From tie-dye milk to turning juice to Popsicles, fun activities can help prevent 'summer slide'

Rebecca Michelsen

MILWAUKEE -- The coronavirus has caused summer to look a little different for families, as we are still trying to practice social distancing, but parents shouldn't shy away from continued education for their kids, and with the in-person school year cut short, it's even more important to stay up to speed during the summer.

"We are trying to figure out, how do we keep learning and engaging over the summer?" said Rebecca Michelsen with Penfield Children's Center.

Michelsen said July and August are key to preventing the "summer slide."

"We find that if children aren't engaged in some type of learning activities during the summer, they will lose about two months of the skills that they gained at the end of the year, going to the start of next year," she said.

Michelsen, with the organization that provides health and early education services for families with developing children and children with developmental delays offered a few recommendations.

"The one I like to talk about the most is reading with your children," she said. "There are so many opportunities, whether it's with your local library, and participating in reading programs. Another great thing is reading aloud together as a family, or even making a scrapbook of your summer memories gets them working on literacy skills and writing."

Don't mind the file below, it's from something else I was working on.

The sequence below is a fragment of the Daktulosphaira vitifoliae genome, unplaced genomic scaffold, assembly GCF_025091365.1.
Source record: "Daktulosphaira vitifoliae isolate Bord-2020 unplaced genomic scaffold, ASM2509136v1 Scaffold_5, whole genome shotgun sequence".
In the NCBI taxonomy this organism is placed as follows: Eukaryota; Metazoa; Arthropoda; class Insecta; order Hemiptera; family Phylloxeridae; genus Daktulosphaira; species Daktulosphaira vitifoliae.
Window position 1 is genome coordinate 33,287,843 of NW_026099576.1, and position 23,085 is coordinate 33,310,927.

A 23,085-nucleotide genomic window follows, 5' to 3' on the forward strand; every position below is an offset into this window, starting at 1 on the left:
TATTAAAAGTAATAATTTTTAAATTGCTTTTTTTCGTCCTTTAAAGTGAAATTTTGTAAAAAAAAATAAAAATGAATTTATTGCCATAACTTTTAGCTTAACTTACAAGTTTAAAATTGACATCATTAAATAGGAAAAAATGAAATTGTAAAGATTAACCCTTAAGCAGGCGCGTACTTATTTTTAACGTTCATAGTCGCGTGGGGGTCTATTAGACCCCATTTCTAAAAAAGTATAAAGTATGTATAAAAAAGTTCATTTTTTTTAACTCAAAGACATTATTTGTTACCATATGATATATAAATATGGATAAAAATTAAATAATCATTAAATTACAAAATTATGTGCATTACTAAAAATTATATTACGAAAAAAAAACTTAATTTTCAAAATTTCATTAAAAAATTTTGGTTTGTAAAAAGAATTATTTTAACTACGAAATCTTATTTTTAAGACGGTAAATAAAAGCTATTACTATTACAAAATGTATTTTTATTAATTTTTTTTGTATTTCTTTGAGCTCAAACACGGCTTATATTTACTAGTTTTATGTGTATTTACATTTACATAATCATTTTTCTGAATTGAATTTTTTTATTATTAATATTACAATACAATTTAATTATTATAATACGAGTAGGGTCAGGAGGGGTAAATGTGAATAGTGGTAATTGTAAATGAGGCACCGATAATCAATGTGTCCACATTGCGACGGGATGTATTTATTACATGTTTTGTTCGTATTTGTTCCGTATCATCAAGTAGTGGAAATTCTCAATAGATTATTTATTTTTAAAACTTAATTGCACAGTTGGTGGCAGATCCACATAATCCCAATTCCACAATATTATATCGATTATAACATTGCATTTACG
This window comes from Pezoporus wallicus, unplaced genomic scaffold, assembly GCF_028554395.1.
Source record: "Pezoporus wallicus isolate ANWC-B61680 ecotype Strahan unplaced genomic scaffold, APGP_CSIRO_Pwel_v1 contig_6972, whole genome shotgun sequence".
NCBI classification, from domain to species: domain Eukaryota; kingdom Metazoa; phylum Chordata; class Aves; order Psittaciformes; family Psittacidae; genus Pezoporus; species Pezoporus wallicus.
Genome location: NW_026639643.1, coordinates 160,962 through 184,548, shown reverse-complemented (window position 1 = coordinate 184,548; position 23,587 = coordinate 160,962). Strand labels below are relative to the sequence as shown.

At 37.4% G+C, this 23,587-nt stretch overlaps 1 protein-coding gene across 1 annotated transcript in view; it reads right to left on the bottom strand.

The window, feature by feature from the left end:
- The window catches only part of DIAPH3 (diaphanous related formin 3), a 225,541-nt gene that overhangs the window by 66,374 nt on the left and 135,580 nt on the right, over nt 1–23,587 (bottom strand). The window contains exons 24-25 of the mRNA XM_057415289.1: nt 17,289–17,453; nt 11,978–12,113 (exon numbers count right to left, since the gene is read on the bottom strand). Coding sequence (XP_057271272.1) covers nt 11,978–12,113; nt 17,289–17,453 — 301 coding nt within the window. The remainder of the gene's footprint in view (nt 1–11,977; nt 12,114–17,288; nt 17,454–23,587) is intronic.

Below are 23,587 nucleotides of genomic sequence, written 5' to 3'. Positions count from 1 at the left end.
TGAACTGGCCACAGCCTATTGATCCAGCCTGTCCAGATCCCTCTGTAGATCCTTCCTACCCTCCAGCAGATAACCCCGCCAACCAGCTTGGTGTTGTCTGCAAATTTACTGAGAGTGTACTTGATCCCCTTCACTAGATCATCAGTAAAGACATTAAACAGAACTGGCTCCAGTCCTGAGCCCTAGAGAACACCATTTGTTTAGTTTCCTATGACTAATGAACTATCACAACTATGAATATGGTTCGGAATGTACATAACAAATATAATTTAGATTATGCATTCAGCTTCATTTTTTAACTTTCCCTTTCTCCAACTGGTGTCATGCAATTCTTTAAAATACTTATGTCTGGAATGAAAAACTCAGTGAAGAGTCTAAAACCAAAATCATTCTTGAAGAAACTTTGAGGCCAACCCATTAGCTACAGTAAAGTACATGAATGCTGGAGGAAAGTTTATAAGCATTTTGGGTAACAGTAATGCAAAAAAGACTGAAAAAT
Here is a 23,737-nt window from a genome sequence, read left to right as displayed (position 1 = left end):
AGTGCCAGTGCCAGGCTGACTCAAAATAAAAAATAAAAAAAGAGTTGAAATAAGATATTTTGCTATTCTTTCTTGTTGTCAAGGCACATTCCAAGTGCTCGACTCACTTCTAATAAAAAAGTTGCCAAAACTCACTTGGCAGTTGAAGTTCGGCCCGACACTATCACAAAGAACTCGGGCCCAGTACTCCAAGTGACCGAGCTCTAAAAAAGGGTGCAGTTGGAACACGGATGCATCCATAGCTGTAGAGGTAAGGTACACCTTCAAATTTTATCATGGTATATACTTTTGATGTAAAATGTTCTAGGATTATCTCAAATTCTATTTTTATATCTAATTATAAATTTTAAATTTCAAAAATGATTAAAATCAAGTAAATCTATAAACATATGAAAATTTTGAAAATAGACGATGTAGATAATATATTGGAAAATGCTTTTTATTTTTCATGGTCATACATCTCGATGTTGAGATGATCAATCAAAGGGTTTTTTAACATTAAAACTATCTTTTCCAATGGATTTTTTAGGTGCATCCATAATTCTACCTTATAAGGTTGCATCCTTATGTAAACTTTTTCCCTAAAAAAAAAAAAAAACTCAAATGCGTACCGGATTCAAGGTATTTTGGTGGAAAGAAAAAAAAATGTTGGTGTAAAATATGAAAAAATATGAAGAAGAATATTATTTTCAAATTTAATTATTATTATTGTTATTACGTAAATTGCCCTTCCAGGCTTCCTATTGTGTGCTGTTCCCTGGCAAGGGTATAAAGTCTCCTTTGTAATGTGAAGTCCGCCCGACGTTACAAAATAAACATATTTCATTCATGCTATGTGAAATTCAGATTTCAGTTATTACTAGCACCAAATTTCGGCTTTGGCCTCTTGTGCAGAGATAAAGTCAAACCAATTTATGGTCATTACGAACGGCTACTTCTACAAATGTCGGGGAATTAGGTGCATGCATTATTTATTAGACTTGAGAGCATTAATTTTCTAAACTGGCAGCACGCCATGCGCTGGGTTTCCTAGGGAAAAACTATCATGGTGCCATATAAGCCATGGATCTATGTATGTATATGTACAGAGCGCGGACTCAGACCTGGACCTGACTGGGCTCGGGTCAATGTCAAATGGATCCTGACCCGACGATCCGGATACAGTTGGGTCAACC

Home projects and experiments are also fun ways to build bonds and brains at the same time.

"Tie-dye milk is probably one of my favorite activities that I have done," she said. "Cooking in our kitchen is another great way we can do some math skills, science skills, reading skills, having them read recipes, measuring ingredients, even something as simple as turning juice to Popsicles, talking about how we go from a liquid to a solid."

For more information, check out Penfield's website.